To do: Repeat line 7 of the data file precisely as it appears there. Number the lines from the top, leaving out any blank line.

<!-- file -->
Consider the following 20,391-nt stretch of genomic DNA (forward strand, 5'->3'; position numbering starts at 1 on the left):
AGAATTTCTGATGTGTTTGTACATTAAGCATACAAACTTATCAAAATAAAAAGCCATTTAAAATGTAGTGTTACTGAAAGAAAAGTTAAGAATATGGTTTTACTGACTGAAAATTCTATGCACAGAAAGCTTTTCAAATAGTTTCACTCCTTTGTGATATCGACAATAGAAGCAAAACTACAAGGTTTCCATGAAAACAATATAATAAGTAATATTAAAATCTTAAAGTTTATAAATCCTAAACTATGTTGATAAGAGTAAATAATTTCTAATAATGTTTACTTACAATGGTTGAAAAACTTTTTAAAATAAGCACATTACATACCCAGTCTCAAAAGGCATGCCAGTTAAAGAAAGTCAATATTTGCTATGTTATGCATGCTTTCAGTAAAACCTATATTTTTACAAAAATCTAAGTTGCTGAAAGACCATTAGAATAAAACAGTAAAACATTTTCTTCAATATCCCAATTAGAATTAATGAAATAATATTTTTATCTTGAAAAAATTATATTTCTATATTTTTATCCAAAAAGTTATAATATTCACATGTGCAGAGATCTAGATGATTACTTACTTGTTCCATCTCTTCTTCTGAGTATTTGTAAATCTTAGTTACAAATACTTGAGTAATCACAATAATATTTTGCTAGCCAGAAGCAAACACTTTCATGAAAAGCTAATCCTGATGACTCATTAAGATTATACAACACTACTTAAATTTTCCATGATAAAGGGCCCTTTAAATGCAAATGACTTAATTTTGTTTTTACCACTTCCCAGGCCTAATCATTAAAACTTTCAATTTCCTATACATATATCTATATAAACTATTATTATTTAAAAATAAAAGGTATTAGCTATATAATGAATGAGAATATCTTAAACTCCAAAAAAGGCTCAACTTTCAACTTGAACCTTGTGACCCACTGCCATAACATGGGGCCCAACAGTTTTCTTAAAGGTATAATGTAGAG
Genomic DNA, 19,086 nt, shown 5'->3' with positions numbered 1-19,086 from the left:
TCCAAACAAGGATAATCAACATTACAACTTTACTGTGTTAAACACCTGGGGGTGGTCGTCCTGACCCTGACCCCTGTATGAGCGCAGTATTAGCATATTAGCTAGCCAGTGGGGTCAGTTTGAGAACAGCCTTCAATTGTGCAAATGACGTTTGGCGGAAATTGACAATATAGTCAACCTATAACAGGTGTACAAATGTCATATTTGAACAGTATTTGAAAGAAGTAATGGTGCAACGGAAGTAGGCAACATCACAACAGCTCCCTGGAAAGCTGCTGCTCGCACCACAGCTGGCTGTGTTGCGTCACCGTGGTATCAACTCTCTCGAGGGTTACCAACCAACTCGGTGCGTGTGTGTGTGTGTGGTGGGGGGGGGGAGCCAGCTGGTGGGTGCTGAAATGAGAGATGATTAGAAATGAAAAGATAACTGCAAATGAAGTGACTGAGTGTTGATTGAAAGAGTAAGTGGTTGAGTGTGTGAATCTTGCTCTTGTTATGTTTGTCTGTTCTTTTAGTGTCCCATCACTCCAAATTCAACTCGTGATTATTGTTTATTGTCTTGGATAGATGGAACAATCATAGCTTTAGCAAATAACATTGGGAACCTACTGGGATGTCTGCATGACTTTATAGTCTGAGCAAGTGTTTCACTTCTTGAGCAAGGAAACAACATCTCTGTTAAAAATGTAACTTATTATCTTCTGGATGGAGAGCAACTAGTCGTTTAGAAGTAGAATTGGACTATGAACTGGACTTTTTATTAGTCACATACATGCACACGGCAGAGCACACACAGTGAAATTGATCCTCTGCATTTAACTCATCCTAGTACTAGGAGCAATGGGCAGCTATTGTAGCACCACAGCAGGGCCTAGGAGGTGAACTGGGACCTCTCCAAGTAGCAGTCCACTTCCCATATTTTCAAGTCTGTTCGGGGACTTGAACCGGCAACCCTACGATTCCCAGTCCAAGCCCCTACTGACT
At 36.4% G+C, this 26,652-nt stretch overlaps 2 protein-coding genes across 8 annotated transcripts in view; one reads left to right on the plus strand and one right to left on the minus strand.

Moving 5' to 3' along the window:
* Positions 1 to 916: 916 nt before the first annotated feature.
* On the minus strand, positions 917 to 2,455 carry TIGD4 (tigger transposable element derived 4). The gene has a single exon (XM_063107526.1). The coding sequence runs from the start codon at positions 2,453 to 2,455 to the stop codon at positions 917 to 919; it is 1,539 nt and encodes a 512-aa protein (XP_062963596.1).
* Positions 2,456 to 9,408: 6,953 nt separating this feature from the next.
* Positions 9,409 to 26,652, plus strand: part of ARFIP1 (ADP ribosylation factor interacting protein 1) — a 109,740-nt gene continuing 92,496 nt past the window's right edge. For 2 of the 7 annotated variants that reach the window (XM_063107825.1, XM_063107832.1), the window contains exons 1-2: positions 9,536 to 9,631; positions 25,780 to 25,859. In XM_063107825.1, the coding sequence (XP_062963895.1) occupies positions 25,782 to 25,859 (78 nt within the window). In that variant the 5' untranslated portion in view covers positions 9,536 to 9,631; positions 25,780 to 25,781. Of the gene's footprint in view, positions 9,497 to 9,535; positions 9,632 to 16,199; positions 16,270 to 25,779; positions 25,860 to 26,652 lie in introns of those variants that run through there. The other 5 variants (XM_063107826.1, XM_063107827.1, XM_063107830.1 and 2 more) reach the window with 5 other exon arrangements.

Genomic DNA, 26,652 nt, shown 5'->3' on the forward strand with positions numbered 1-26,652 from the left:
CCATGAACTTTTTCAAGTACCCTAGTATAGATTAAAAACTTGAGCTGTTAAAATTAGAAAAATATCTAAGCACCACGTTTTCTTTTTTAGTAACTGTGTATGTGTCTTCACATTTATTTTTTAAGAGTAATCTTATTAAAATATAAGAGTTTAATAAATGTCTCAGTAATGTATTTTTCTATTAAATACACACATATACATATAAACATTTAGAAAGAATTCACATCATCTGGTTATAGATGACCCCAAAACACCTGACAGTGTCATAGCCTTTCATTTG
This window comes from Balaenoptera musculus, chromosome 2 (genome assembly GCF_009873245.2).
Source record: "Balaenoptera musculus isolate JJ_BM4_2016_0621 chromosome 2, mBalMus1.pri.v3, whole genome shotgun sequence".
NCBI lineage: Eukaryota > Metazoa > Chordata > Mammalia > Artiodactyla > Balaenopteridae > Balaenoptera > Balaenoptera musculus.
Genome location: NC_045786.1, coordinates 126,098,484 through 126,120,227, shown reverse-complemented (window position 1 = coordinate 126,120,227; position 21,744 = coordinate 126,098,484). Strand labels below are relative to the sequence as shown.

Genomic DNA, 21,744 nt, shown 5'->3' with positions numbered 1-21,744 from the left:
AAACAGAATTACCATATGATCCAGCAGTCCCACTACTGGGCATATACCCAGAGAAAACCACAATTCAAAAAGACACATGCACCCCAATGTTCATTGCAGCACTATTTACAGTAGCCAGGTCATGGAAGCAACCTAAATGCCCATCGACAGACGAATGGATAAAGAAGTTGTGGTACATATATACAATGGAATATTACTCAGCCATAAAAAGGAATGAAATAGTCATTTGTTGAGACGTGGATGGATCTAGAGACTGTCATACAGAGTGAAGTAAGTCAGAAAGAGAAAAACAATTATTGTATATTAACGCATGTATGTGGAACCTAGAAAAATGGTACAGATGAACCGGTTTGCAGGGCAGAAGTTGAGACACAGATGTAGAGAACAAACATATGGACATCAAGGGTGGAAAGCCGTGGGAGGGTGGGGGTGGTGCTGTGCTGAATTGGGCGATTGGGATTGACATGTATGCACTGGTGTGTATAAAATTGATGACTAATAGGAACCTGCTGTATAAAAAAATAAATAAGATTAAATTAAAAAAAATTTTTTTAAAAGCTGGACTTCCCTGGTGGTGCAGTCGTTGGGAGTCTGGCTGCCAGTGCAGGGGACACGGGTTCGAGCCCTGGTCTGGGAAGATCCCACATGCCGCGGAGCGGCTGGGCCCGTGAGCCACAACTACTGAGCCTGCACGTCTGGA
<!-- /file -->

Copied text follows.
* Positions 1 to 916: 916 nt before the first annotated feature.